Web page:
The Real Amazon Question: Can Amazon Retain A Day One Culture When The Only Person From Day One Departs?
First, before you all jump to making comments: I have absolutely zero doubt that Amazon will retain its dominant foothold in retail and digital long after I type the last period of this post. But this post is about the culture and operating philosophy of the company — and the real question of “Can Amazon stay ‘Amazon-y’ after Jeff’s departure?”
I’ve worked for numerous companies that lost great leaders — individuals who were viewed as synonymous with the brand as the logo itself. It was like losing the most important piece of a puzzle — you can certainly go find something that basically fits in there, but the fix usually just reminds you of what lost in the first place. Granted, some are saying Jeff Bezos mentally stepped away from the company a while back to focus on broader, more strategic goals, but don’t think for a second that the folks at 410 Terry Avenue didn’t walk in every day remembering who signs their paychecks.
Additionally, Jeff Wilke (or as he said to me, “I’m referred to as The Other Jeff”), who is CEO of Amazon’s worldwide consumer business and was widely considered to be a potential successor to Jeff Bezos, announced last year that he will retire in 2021. Filling his shoes is an Amazon veteran, Dave Clark. Like Bezos, Wilke has been a pillar of strength and resolve, and I have little doubt he would bleed Amazon orange if wounded.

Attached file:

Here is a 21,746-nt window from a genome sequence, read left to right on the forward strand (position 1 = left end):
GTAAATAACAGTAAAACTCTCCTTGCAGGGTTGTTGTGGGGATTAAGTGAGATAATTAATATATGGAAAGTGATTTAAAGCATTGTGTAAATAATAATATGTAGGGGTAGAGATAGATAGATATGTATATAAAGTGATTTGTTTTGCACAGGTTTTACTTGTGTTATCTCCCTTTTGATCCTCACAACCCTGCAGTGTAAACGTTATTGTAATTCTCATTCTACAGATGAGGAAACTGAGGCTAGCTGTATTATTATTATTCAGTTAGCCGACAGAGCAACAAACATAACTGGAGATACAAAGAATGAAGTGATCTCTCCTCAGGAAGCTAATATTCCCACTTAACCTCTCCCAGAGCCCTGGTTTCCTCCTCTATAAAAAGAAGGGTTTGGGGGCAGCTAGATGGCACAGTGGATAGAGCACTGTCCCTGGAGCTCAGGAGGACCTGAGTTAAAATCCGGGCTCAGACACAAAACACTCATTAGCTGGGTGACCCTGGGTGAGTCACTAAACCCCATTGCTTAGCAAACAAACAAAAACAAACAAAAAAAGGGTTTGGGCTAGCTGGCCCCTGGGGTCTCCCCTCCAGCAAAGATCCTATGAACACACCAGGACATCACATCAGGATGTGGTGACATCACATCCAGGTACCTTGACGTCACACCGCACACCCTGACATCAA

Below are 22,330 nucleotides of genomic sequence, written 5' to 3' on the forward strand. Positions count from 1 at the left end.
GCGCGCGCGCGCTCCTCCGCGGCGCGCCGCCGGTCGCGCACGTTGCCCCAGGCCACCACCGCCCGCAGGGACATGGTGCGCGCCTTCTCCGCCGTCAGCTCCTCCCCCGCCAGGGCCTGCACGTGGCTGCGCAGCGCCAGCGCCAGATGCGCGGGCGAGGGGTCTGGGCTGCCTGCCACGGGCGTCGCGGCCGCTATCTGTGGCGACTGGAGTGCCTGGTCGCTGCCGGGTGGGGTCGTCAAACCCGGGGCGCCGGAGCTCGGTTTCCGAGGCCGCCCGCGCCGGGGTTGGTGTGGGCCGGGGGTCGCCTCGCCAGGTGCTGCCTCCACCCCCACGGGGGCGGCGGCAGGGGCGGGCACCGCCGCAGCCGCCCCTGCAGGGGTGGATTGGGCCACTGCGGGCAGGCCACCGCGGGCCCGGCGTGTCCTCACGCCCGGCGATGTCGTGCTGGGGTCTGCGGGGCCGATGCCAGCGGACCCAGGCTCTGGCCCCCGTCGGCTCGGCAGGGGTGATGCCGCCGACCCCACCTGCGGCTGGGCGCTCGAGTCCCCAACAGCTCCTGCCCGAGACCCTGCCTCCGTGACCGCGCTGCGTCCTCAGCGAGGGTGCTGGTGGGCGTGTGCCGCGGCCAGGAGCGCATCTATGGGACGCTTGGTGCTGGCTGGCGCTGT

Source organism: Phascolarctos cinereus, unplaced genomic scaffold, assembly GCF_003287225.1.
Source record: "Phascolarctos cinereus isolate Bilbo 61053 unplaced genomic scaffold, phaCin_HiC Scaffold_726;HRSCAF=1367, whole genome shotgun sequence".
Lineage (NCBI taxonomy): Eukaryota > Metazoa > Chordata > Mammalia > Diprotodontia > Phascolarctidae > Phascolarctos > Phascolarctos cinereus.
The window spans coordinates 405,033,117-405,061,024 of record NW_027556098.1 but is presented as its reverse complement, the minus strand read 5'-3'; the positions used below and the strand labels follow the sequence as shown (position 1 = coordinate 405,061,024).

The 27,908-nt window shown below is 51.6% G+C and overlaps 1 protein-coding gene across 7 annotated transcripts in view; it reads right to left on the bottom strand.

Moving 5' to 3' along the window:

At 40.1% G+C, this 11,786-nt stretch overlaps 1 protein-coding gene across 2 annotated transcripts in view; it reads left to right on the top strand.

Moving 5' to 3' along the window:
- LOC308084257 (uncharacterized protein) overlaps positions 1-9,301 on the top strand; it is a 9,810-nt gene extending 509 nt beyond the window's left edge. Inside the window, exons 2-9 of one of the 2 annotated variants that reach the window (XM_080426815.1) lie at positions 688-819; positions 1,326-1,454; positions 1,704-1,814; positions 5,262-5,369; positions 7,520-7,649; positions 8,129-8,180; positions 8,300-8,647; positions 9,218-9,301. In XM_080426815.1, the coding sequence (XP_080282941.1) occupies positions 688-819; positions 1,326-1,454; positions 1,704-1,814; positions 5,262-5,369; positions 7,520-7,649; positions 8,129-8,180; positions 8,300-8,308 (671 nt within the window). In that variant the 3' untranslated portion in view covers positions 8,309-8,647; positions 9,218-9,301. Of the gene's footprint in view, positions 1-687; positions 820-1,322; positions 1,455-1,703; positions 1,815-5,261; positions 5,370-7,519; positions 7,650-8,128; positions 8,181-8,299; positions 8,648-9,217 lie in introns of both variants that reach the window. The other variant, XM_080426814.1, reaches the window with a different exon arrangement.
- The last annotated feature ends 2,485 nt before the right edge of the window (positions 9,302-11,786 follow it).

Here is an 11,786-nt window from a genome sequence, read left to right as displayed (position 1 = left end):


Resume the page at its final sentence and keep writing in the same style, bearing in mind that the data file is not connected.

The obvious reality is that applying the Day One philosophy at a company that’s over 20 years old requires different things than a company than is just one day old. So what will it really take for Andy Jassy and Amazon to retain the culture that has made it so successful in so many areas of business? And what should other companies emulate? From my conversations with Amazon, observations of how Amazon operates, and, most importantly, what I’ve seen the company do that makes its culture and operating philosophy so different from others, here are the five key attitudes that Amazon must retain — and that other companies should learn from.